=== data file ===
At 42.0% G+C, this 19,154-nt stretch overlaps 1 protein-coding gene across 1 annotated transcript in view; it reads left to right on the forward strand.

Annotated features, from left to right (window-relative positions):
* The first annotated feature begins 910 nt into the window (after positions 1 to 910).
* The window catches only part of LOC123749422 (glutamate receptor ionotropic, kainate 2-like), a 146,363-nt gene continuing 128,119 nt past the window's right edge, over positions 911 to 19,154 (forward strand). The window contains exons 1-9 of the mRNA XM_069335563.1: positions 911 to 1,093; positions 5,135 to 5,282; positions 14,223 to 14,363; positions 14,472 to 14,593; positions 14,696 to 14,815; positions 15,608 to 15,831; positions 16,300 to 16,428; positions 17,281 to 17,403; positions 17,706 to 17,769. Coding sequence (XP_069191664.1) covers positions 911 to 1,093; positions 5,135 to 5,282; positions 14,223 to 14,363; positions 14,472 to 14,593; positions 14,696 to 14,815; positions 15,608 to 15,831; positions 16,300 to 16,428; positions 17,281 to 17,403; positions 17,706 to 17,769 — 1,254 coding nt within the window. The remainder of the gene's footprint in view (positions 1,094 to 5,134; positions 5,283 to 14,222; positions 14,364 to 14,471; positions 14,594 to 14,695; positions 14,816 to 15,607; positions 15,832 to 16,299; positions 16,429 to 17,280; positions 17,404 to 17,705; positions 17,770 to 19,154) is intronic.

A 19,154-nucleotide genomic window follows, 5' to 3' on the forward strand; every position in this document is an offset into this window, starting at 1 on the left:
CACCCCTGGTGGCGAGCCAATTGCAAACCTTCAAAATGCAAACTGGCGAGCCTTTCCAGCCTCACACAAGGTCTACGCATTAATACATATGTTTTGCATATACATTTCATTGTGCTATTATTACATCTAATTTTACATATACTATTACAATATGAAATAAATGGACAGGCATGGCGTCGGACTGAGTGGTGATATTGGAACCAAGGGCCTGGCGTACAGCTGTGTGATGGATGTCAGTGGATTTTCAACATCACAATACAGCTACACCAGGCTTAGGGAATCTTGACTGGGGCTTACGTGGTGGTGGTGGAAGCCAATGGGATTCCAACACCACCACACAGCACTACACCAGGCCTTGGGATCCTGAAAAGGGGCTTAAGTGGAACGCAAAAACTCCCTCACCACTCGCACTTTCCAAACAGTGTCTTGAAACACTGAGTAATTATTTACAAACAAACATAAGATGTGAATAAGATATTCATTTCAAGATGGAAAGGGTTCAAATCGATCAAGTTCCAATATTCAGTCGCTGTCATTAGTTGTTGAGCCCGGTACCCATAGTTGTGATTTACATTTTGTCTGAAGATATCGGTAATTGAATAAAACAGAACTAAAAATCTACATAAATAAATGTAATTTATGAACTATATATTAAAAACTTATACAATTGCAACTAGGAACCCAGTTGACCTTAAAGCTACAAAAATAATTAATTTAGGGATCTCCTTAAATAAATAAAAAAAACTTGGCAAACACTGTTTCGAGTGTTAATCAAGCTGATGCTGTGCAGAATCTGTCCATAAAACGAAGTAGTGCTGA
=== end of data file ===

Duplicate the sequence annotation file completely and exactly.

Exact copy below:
At 42.0% G+C, this 19,154-nt stretch overlaps 1 protein-coding gene across 1 annotated transcript in view; it reads left to right on the forward strand.

Annotated features, from left to right (window-relative positions):
* The first annotated feature begins 910 nt into the window (after positions 1 to 910).
* The window catches only part of LOC123749422 (glutamate receptor ionotropic, kainate 2-like), a 146,363-nt gene continuing 128,119 nt past the window's right edge, over positions 911 to 19,154 (forward strand). The window contains exons 1-9 of the mRNA XM_069335563.1: positions 911 to 1,093; positions 5,135 to 5,282; positions 14,223 to 14,363; positions 14,472 to 14,593; positions 14,696 to 14,815; positions 15,608 to 15,831; positions 16,300 to 16,428; positions 17,281 to 17,403; positions 17,706 to 17,769. Coding sequence (XP_069191664.1) covers positions 911 to 1,093; positions 5,135 to 5,282; positions 14,223 to 14,363; positions 14,472 to 14,593; positions 14,696 to 14,815; positions 15,608 to 15,831; positions 16,300 to 16,428; positions 17,281 to 17,403; positions 17,706 to 17,769 — 1,254 coding nt within the window. The remainder of the gene's footprint in view (positions 1,094 to 5,134; positions 5,283 to 14,222; positions 14,364 to 14,471; positions 14,594 to 14,695; positions 14,816 to 15,607; positions 15,832 to 16,299; positions 16,429 to 17,280; positions 17,404 to 17,705; positions 17,770 to 19,154) is intronic.

A 19,154-nucleotide genomic window follows, 5' to 3' on the forward strand; every position in this document is an offset into this window, starting at 1 on the left:
CACCCCTGGTGGCGAGCCAATTGCAAACCTTCAAAATGCAAACTGGCGAGCCTTTCCAGCCTCACACAAGGTCTACGCATTAATACATATGTTTTGCATATACATTTCATTGTGCTATTATTACATCTAATTTTACATATACTATTACAATATGAAATAAATGGACAGGCATGGCGTCGGACTGAGTGGTGATATTGGAACCAAGGGCCTGGCGTACAGCTGTGTGATGGATGTCAGTGGATTTTCAACATCACAATACAGCTACACCAGGCTTAGGGAATCTTGACTGGGGCTTACGTGGTGGTGGTGGAAGCCAATGGGATTCCAACACCACCACACAGCACTACACCAGGCCTTGGGATCCTGAAAAGGGGCTTAAGTGGAACGCAAAAACTCCCTCACCACTCGCACTTTCCAAACAGTGTCTTGAAACACTGAGTAATTATTTACAAACAAACATAAGATGTGAATAAGATATTCATTTCAAGATGGAAAGGGTTCAAATCGATCAAGTTCCAATATTCAGTCGCTGTCATTAGTTGTTGAGCCCGGTACCCATAGTTGTGATTTACATTTTGTCTGAAGATATCGGTAATTGAATAAAACAGAACTAAAAATCTACATAAATAAATGTAATTTATGAACTATATATTAAAAACTTATACAATTGCAACTAGGAACCCAGTTGACCTTAAAGCTACAAAAATAATTAATTTAGGGATCTCCTTAAATAAATAAAAAAAACTTGGCAAACACTGTTTCGAGTGTTAATCAAGCTGATGCTGTGCAGAATCTGTCCATAAAACGAAGTAGTGCTGA